London [UK], June 10 (ANI): The six Premier League clubs, who had signed up to play in the breakaway European Super League, have agreed to pay a fine of 22 million pounds.
The announcement to form a breakaway European Super League made by 12 founding clubs including Manchester City, Chelsea, Arsenal, Liverpool, Manchester United, and Tottenham Hotspur, was met with widespread criticism.
As a result, all the six Premier League clubs, involved in the proposed Super League, had withdrawn from the competition in May.
"The six clubs involved in proposals to form a European Super League have today acknowledged once again that their actions were a mistake, and have reconfirmed their commitment to the Premier League and the future of the English game," the Premier League said in a statement.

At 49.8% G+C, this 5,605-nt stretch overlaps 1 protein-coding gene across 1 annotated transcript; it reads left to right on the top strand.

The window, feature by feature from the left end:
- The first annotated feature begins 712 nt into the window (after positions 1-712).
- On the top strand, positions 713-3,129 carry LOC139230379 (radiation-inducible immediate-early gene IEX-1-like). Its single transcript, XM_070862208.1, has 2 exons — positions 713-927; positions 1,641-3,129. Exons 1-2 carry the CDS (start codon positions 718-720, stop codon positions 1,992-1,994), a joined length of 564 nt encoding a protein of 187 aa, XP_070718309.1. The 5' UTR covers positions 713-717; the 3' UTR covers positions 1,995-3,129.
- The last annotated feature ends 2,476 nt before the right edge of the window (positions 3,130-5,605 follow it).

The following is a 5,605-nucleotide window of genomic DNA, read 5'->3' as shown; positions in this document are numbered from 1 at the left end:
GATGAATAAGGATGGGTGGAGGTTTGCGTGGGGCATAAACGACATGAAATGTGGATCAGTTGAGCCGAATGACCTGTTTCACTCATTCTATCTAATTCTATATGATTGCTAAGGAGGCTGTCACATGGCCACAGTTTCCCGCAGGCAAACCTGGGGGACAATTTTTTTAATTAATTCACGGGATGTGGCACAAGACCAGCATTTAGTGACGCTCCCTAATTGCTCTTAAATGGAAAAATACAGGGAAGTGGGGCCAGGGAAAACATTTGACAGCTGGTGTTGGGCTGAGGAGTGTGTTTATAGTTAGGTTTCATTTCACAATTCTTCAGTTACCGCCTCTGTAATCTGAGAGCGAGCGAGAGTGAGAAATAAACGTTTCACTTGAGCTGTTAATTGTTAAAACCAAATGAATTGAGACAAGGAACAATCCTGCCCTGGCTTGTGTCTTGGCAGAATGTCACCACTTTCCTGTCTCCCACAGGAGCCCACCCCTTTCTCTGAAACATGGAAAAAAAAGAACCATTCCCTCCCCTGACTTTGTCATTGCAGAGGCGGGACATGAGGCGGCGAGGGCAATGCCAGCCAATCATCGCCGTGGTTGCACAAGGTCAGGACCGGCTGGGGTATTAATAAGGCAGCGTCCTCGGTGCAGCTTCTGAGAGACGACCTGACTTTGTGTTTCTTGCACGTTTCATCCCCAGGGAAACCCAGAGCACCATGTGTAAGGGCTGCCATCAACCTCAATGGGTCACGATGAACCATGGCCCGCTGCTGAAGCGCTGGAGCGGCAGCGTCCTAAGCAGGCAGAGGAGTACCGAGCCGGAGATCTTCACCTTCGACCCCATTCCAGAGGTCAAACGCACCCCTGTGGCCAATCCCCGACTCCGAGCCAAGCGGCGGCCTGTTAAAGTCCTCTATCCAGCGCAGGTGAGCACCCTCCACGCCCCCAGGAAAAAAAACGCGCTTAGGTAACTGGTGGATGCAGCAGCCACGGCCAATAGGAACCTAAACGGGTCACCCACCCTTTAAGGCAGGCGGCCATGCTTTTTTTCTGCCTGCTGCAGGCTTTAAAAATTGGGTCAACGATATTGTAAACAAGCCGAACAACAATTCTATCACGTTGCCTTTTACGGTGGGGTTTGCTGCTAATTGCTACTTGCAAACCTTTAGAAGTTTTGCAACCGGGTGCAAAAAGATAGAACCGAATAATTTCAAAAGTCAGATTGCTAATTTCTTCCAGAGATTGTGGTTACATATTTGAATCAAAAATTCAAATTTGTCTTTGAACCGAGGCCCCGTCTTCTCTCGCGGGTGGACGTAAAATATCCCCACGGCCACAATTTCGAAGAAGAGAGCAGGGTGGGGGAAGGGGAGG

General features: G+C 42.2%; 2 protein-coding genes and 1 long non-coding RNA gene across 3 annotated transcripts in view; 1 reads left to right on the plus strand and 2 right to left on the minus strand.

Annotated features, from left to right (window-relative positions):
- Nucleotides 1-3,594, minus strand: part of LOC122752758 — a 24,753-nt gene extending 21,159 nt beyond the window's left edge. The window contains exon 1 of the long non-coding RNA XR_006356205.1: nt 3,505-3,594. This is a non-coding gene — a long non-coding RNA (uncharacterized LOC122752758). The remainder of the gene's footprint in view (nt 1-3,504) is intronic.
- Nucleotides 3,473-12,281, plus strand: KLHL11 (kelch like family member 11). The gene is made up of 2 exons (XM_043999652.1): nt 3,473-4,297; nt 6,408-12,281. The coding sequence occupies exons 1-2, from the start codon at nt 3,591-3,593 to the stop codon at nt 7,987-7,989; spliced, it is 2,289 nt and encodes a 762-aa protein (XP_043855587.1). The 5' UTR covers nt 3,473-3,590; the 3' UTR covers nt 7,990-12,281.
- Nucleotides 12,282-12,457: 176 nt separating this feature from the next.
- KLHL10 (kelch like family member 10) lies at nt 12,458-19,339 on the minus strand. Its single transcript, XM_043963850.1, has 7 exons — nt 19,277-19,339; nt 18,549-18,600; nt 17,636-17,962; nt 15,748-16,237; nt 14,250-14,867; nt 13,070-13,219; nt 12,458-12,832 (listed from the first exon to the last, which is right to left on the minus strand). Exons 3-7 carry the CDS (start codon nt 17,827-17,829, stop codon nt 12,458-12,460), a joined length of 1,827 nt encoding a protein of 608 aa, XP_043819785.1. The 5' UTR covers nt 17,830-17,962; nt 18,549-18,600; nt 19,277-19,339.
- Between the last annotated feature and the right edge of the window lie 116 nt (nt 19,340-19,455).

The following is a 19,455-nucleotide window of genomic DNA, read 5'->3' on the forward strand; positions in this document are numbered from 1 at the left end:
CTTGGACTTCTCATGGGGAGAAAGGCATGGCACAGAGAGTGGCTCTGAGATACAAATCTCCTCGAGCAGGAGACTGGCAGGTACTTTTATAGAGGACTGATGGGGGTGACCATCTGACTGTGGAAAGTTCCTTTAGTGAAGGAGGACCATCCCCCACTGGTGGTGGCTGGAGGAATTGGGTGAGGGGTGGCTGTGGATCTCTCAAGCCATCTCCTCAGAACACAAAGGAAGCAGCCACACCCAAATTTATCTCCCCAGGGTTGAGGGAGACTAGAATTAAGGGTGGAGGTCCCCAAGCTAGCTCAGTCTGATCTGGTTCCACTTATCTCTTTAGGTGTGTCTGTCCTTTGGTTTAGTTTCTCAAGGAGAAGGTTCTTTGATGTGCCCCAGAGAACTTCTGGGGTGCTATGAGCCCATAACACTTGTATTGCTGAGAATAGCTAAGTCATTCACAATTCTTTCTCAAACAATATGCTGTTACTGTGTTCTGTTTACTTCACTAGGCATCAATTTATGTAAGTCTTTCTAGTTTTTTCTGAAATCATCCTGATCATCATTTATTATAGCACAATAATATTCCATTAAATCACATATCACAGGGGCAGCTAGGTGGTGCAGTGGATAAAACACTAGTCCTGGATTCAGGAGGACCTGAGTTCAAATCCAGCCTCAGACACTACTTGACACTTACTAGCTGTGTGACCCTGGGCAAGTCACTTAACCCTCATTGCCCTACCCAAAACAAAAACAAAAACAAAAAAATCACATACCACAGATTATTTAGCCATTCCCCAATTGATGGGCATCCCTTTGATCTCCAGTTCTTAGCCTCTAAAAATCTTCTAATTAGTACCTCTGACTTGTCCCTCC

"They have wholeheartedly apologised to their fans, fellow clubs, the Premier League and The FA.
"As a gesture of goodwill, the clubs have collectively agreed to make a contribution of £22million, which will go towards the good of the game, including new investment in support for fans, grassroots football and community programmes," the statement further read.
According to the statement, the clubs have agreed to support rule changes so that any similar actions in the future would lead to a 30-point deduction.
Each of the six clubs, in that event, would also be subject to an additional 25 million pounds fine.
Last month, the Union of European Football Associations (UEFA) had opened disciplinary proceedings against Barcelona, Real Madrid, and Juventus for their involvement in the European Super League.
UEFA on Wednesday said that it has "temporarily suspended the disciplinary proceedings" opened against Clubs in connection with the so-called 'Super League' project.
"UEFA takes note of the decision taken today by the independent UEFA Appeals Body to temporarily suspend the disciplinary proceedings that had been opened against FC Barcelona, Juventus FC and Real Madrid CF," UEFA said in a statement on Wednesday. (ANI)